Q & A: mass and frequency | Department of Physics | University of Illinois at Urbana-Champaign
Answer the Question by describing the relationshipbetween frequency and amplitude, frequency and mass, and frequencyand length, both in words. Download scientific diagram | The relationship between mass and frequency change. from publication: Research and design of resonant mass sensor based on. Now you can figure out the frequency of a carbon 12 atom, remembering that Yes, so long as by "mass" you mean the inertial mass, the basic relation you.
I get a frequency of 2. Of course you may wonder what in the world we are talking about here- what's the 'frequency' of an atom? It's really a quantum mechanical property. Quantum mechanics allows systems to exist in a mixture of different states, all at the same time. If a system is prepared so that it is in a mixture of two different states with different frequencies, then some of the properties of the system will oscillate with a frequency that's the difference of the frequencies of the two ingredient states.
The common name for this is "beat frequencies". An example of this from particle physics is neutrino oscillation. Neutrinos come in three types, or "flavors" -- electron, muon, and tau. These we now know to have small masses which are different from each other.
Proportionality between Frequency and Mass | Physics Forums
These small masses correspond to different frequencies according to your formula above. Neutrinos are made as an electron neutrino, a muon neutrino, or a tau neutrino, but these three states are mixtures of the states with definite mass, and so the neutrinos slowly oscillate from one flavor to another and back again as they travel through space. Measurements of this oscillation rate gives us indications about the differences of the masses of the neutrinos. Hi, I'm having difficulty reverse engineering this formula.
If we tap on the mass while it is in its equilibrium position, the oscillations begin. In words, the mass first moves away from equilibrium in one direction we'll call that the positive directionreaches a maximum displacement from equilibrium where it changes its direction of motion instantaneously coming to restspeeds up as it moves back towards the equilibrium position going in the opposite direction compared to when we tapped itslows down as it passes the equilibrium position until it reaches its maximum negative displacement the same distance from the origin as the maximum positive displacement and then heads back to the origin.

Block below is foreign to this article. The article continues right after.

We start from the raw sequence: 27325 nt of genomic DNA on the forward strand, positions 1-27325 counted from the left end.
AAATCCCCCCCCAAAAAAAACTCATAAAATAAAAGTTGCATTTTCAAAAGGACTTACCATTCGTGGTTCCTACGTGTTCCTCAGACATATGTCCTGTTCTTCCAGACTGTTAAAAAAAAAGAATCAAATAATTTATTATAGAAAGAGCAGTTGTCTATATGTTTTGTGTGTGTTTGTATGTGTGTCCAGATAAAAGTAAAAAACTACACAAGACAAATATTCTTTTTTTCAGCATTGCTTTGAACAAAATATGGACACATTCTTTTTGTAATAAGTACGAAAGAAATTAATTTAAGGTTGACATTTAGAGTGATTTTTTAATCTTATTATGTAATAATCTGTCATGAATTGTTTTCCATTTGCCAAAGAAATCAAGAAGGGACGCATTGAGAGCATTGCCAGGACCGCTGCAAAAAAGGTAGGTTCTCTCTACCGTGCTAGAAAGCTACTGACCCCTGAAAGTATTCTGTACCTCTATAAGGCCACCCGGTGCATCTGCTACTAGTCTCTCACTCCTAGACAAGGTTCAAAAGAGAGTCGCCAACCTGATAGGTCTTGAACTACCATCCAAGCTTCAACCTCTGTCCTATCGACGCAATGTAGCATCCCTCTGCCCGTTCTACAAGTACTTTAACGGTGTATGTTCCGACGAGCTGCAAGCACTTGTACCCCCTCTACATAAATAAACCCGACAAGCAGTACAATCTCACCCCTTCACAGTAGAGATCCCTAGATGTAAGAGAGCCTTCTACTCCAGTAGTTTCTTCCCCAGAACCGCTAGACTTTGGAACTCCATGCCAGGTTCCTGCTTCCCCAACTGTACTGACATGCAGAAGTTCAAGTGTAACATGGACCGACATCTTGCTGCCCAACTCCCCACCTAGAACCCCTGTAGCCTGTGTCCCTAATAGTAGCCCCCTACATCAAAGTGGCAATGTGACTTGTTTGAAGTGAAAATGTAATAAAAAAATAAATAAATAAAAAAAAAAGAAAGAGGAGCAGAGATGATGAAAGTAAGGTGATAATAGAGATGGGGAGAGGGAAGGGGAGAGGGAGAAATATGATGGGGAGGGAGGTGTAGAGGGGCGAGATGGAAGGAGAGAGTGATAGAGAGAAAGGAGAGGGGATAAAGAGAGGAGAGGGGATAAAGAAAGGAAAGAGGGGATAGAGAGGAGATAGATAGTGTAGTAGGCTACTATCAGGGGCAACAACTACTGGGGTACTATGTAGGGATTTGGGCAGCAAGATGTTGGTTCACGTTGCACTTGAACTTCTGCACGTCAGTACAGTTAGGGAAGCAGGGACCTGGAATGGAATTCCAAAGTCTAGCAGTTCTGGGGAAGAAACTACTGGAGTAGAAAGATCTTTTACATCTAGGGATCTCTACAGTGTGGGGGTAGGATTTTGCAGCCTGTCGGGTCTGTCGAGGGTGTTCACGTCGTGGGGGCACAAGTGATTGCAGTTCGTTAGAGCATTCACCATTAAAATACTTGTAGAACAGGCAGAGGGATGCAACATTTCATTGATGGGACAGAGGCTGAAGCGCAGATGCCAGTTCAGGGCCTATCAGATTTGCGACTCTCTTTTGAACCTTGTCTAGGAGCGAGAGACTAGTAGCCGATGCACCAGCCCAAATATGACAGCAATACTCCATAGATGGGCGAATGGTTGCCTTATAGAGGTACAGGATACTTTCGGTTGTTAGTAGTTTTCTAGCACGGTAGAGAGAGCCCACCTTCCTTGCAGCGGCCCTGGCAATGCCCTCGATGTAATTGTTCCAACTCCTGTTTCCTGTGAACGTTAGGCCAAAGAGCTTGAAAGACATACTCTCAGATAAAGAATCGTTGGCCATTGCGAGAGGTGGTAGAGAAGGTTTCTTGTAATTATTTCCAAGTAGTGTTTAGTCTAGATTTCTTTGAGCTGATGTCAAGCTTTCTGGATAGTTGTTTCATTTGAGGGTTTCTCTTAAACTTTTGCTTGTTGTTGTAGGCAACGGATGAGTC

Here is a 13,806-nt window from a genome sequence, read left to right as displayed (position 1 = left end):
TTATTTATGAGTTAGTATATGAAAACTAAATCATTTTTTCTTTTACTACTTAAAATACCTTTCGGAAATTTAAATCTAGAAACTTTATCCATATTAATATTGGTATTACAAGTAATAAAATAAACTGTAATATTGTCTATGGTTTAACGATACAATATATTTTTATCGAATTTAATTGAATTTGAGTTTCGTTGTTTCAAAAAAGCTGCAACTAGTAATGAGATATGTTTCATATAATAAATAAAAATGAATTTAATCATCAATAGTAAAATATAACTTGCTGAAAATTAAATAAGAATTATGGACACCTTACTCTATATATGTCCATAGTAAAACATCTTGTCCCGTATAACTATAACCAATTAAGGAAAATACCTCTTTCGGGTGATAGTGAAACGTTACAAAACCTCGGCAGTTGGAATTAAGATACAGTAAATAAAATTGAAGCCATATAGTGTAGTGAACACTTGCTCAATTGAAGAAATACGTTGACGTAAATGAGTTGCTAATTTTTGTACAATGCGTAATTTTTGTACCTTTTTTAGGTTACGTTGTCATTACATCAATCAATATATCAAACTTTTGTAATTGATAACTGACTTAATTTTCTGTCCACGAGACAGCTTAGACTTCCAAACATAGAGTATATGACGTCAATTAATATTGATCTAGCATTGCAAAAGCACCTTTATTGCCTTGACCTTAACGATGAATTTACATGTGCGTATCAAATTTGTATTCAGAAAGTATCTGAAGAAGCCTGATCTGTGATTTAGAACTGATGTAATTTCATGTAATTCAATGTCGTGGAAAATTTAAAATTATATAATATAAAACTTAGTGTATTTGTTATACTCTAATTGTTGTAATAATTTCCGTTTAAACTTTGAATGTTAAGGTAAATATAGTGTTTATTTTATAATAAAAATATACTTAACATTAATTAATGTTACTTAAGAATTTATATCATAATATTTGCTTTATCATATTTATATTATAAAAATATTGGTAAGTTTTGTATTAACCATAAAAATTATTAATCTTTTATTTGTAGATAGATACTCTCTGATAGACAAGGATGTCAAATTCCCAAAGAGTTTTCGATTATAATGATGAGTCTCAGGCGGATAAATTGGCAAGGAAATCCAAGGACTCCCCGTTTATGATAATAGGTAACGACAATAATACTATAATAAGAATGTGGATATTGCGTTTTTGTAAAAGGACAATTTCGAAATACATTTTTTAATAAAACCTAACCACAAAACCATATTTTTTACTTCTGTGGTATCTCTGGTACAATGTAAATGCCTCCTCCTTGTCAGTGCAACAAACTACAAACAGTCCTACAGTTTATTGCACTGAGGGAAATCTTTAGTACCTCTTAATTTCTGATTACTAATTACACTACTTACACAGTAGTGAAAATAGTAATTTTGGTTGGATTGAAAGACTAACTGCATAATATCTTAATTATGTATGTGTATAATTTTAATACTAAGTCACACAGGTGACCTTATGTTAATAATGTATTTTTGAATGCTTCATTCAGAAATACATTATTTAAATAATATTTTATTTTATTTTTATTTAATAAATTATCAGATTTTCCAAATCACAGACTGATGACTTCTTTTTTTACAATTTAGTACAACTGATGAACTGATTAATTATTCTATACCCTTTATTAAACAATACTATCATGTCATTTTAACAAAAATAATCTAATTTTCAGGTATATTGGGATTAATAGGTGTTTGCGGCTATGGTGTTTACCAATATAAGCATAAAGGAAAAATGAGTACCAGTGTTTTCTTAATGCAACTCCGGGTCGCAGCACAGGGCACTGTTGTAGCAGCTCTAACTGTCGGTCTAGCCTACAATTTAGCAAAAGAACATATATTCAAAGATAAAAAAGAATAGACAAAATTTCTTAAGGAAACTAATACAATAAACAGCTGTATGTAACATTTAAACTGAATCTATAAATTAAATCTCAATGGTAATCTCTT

What we've described is one cycle of its oscillation. The oscillation cycles repeat. Quantitatively we can measure the time to complete one cycle. This is called the period of the motion generally abbreviated as T.
We could also count the number of cycles that occur in each second. That number, in general, will be a fraction: This measure is called the frequency of the motion abbreviated as f. These two measures of the motion are clearly interrelated: The units of f are cycles per second. In honor of Heinrich Hertz, we use the units of Hertz abbreviated Hz: We can also easily measure the maximum displacement of the mass in both the positive and negative directions. We find that both of these points are the same distance from the equilibrium position.
This quantity is called the amplitude of the motion. There is a simple correspondence between the terms we've used to describe simple harmonic oscillations and those we use to describe sound.
The frequency of oscillations is related to the pitch of sound. The amplitude of oscillation is related to the loudness of sound. We'll discuss this in more detail later in the semester.
Sound generally involves the superposition of many different pitches, corresponding to describing general oscillations as a superposition of simple oscillations at different frequencies. The motion of a simple harmonic oscillator is related to a pure tone single frequency in sound.
We can quantitatively measure the position of the mass versus time. Graphically, the position versus time looks like When working with the equation describing position versus time, we will end up dealing with trigonometric functions.
Relationship between frequency and mass?
You might need to review them. Otherwise, you would be specifying an angle for the "sin" or "cos" function in degrees. In the above formula, the "angle" for the "sin" function has no units. It's because both t and the period T have units of seconds; this means their ratio has no units. An angle specified like this is said to be given in radians even though that's not really a physical unit.
You need to make sure you see "R" or "RAD" in your calculator's display. Bring it to my office if you need help setting it up! Oh yeah, there is another units conversion factor to convert an angle in radians to one in degrees.